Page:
Increased severity of anemia is associated with postoperative complications following primary total shoulder arthroplasty

Kevin Y. Wang, Theodore Quan, Alex Gu, Matthew J. Best, Monica Stadecker, Uma Srikumaran

Research output: Contribution to journalArticlepeer-review


Background: Anemia has been demonstrated as a modifiable risk factor for postoperative complications following various types of primary and revision total joint arthroplasties. However, at present, we are not aware of any studies assessing postoperative complications following total shoulder arthroplasty (TSA) in patients with varying severity of anemia. The purpose of this study was to determine the influence of preoperative anemia severity on 30-day postoperative complications following primary TSA. Methods: Adult patients undergoing primary TSA from 2012 to 2018 were identified in the National Surgical Quality Improvement Program database. Patients undergoing TSA were substratified into 3 cohorts: nonanemia (hematocrit >36% for women, >39% for men), mild anemia (hematocrit 33%-36% for women, 33%-39% for men), and moderate to severe anemia (hematocrit <33% for both women and men), based on World Health Organization definitions of anemia. In this analysis, 30-day wound, cardiac, pulmonary, renal, and thromboembolic complications, as well as sepsis, mortality, postoperative transfusion, extended length of stay, and reoperation were assessed. Bivariate analyses, including χ2 and analysis of variance, and multivariable logistical regression were performed. Results: Of 13,921 total patients undergoing TSA, 11,330 patients (81.4%) did not have anemia, 1934 (13.9%) had mild anemia, and 657 (4.7%) had moderate to severe anemia. Following adjustment, patients with mild anemia were more likely to have a postoperative blood transfusion (odds ratio [OR] 4.7, P <.001), extended length of stay (OR 1.7, P =.002), and reoperation (OR 1.5, P =.028). Patients with moderate to severe anemia were at increased risk of cardiac complications (OR 3.0, P =.012), pulmonary complications (OR 2.2, P =.015), postoperative blood transfusion (OR 23.8, P <.001), extended length of stay (OR 6.6, P <.001), reoperation (OR 2.2, P =.003), and death (OR 3.8, P =.034). Conclusion: From mild anemia to moderate to severe anemia, there was a stepwise and approximately 2-fold increase in the odds of postoperative complications for patients undergoing primary TSA. Patients with moderate to severe anemia should be medically optimized before they undergo TSA.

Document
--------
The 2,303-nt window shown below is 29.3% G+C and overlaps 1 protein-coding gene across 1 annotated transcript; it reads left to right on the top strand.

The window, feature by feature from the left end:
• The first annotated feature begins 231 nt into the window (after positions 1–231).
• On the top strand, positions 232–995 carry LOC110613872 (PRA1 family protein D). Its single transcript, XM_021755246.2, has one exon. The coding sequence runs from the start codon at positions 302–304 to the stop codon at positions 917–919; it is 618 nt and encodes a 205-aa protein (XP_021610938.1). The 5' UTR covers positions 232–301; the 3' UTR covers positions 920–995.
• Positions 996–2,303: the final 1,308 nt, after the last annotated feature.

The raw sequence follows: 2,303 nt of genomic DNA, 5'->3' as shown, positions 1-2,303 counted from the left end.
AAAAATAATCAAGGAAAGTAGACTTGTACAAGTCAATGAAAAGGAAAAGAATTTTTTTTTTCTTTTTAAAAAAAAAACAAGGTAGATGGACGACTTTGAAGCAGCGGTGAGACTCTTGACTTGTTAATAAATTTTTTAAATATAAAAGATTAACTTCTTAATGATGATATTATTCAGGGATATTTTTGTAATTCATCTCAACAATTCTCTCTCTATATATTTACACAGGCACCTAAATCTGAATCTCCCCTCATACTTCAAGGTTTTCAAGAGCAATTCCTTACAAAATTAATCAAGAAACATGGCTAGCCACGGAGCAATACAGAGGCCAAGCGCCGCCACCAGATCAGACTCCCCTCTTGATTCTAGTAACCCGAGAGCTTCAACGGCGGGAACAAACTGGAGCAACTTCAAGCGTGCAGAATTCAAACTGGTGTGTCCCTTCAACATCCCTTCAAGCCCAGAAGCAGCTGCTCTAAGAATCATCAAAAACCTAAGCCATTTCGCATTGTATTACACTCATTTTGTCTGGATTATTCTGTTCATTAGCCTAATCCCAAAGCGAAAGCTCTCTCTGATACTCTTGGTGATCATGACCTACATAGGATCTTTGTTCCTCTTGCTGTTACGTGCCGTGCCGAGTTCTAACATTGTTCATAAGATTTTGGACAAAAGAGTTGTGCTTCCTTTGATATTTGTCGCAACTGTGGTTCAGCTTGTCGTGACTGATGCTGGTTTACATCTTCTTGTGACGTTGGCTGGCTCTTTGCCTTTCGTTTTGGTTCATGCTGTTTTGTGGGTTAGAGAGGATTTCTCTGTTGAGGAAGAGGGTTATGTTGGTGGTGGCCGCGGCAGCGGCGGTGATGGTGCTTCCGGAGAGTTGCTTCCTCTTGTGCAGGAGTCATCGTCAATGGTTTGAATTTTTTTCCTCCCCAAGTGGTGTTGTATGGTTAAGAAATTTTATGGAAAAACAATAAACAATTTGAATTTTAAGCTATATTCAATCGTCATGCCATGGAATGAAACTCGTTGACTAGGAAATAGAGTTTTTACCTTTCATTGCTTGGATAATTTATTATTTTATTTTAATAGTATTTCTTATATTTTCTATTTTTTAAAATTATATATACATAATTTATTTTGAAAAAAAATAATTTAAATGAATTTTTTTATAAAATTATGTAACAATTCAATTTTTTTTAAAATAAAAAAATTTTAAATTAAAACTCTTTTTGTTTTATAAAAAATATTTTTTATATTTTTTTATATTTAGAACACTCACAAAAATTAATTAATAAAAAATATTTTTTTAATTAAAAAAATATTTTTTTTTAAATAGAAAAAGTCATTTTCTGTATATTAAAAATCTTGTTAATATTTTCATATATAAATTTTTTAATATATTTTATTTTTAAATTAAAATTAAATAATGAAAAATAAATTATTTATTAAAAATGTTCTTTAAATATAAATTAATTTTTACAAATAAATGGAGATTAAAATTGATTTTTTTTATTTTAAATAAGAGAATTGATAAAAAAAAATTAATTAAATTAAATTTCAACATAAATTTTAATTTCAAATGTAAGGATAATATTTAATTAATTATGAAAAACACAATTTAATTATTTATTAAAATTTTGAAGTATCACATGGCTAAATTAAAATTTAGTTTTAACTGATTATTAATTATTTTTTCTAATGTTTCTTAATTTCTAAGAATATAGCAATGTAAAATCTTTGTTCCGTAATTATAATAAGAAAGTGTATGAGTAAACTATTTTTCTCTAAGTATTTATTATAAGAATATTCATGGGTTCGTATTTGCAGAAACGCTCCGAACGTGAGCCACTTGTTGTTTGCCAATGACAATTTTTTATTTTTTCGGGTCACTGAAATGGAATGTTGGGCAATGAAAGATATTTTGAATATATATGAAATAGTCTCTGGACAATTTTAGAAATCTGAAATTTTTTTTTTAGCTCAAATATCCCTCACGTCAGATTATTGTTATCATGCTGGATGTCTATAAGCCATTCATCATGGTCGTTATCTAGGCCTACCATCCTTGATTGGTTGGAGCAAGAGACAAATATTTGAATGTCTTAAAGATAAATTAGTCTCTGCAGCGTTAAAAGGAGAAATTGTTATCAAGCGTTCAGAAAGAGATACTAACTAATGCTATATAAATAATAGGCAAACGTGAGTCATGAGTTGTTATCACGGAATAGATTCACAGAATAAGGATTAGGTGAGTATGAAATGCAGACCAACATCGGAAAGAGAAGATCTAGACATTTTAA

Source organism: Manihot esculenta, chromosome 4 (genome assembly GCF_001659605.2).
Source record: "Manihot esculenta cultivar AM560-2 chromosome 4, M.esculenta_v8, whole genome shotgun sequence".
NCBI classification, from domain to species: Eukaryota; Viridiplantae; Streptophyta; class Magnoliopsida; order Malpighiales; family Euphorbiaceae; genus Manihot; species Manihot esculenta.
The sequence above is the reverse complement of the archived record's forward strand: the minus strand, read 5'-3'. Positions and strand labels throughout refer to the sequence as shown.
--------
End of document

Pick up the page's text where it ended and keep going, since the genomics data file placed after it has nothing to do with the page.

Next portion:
Original languageEnglish (US)
Pages (from-to)2393-2400
Number of pages8
JournalJournal of Shoulder and Elbow Surgery
Issue number10
StatePublished - Oct 2021


  • Level III
  • Prognosis Study
  • Retrospective Case-Control Design using Large Database
  • TSA
  • Total shoulder arthroplasty
  • anemia
  • anemia severity
  • postoperative complications
  • risk stratification
  • total joint replacement

ASJC Scopus subject areas

  • Surgery
  • Orthopedics and Sports Medicine


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